by Jill Tracy
I’ve had the honor of being the “Belle of the Edwardian Ball” almost since its inception, 13 years ago.
At that time, none of us had any idea of the magic that was in store. We had no clue that a tiny club night honoring the eccentric scribe, Edward Gorey, decorated with a few meagre puppets and painted backdrops, could transform into the event it is today: an opulent spectacle attended by thousands each year from around the globe.
When Rosin Coven and I first arrived in the Bay Area in the mid-1990s, it was nearly impossible to get bookings. Club owners complained that our work was “too dark, too strange, too elegant, too theatrical.” Industry experts told us “No one will ever pay to see this!”
So we began to create our own events, off the radar, and often together. It was the only way any of us could hold true to our vision: the only way we could prove our naysayers wrong.
I was running “Jill Tracy’s MYSTERIA”, the award-winning performance series that I had created, when Rosin Coven approached me with an idea for an event based upon a book by Edward Gorey. They wanted to throw a formal ball, in a nightclub not much bigger than my apartment, themed around the work of a little-known (and decidedly macabre) illustrator. Once again, the so-called experts scoffed.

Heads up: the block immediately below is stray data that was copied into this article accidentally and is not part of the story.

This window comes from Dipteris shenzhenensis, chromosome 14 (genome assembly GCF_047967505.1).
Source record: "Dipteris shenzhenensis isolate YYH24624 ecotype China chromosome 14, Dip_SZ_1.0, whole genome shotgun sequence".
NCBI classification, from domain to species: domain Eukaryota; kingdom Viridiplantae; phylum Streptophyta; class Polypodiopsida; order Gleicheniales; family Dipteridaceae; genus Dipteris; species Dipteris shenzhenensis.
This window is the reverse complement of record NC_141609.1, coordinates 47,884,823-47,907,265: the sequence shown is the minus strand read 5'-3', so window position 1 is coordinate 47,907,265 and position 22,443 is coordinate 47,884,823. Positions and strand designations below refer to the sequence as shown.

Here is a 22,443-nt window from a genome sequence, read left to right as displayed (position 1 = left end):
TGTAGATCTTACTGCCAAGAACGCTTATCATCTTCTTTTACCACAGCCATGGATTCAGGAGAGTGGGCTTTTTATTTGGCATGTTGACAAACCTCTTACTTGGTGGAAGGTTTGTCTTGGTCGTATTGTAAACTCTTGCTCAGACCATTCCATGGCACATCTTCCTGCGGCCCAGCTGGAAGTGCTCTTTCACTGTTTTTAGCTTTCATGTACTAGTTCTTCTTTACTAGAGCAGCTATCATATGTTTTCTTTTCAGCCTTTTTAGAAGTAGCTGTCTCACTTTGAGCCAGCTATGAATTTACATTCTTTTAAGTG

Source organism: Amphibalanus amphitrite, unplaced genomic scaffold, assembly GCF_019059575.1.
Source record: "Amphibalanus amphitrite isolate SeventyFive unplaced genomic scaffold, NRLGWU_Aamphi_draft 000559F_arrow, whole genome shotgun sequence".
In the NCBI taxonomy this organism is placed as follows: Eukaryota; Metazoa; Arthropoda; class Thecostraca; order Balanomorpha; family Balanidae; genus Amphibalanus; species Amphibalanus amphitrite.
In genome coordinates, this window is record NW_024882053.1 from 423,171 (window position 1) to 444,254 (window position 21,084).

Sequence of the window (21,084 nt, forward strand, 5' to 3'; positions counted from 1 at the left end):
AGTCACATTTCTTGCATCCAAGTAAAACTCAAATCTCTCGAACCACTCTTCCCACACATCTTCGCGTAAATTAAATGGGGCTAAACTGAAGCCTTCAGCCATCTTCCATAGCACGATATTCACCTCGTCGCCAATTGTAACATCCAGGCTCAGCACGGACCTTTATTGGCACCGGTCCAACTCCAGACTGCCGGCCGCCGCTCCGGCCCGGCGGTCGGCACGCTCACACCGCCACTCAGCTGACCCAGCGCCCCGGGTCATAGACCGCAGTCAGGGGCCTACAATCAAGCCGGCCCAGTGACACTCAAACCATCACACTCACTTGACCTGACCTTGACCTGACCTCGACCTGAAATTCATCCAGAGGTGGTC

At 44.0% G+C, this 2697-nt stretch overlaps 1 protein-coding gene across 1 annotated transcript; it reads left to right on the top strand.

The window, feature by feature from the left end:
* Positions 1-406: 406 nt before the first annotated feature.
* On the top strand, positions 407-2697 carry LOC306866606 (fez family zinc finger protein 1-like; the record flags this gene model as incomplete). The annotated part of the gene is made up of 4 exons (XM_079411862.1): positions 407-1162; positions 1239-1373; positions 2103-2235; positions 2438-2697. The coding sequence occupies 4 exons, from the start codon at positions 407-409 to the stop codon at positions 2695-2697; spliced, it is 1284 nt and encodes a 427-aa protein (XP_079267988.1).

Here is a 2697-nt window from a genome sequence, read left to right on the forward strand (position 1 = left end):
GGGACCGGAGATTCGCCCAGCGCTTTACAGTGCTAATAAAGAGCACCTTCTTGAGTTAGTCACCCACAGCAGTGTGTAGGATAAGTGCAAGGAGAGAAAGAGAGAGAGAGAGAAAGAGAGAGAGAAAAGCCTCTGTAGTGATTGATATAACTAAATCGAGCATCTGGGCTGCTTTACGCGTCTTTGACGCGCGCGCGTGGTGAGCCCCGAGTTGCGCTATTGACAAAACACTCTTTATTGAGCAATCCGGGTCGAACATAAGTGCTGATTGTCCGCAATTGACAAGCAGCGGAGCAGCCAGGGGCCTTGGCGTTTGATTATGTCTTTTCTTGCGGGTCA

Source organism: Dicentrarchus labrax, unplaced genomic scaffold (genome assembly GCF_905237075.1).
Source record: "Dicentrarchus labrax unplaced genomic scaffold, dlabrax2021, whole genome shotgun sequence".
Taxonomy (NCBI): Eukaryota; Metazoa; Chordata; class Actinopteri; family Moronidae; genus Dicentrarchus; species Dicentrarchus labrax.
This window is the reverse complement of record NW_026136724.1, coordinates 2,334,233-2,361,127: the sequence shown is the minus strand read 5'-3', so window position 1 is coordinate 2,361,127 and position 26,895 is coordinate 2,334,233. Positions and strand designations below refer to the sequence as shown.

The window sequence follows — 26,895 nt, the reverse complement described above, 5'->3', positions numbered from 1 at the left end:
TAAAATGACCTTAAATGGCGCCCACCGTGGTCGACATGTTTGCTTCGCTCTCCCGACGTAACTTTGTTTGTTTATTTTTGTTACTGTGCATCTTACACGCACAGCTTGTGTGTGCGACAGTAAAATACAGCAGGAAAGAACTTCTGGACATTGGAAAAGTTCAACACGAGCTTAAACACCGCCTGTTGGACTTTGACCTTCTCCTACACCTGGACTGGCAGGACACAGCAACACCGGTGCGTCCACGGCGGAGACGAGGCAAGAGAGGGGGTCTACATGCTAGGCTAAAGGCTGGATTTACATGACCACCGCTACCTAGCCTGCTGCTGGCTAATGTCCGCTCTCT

But experts be damned—We had art to make!
A Testament to Authenticity
We weren’t looking for anyone’s approval. We were merely outliers, and we were just being ourselves.
Neither did we have any interest in applying labels to what we were doing. (Annoying marketing descriptors like “steampunk” and “dark cabaret” were all but unheard of at the time.) I believe that once you begin to classify and commodify, you are no different from the industry. You are experiencing art through a filter, and the essence is no longer genuine. In the words of Søren Kierkegaard, “Once you label me you negate me.”
13 years later, the Edwardian Ball remains a testament to authenticity. A tribute to being anything you wish to be, to escaping the cage of convention, to honoring your passions brazenly and unapologetically, and holding on to your dreams at all costs.
This is what we did when they told us it “could not be done.” We did it anyway.
A Waltz To Make Wishes Come True
One of my all-time favorite moments occurred at the 2010 Edwardian Ball. I typically perform early in the evening—my dark, cinematic sound forming a perfect bridge between the classical music and waltzes with which the Ball opens and the more intense Gorey-esque theatrics yet to come.
As a result, when my band takes the stage there are frequently still several couples waltzing. I don’t normally get to see audiences waltzing at my concerts, so this is especially enchanting to me. I love it when people dance to my songs. Sometimes I’ll even change the arrangements slightly in response, tailoring them to what the dancers are doing. As a composer, it’s thrilling to tap into the synergy between performer and audience; I never know what to expect.
That year I had created a special waltz which I planned to debut at the Ball. Titled “Under the Fate of the Blue Moon” this dreamy piece had been composed on the extremely rare Blue Moon New Year, and recorded on the night of the Solstice during a total lunar eclipse. There was great power for me surrounding the creation of this song, a power that I was eager to share with my audience.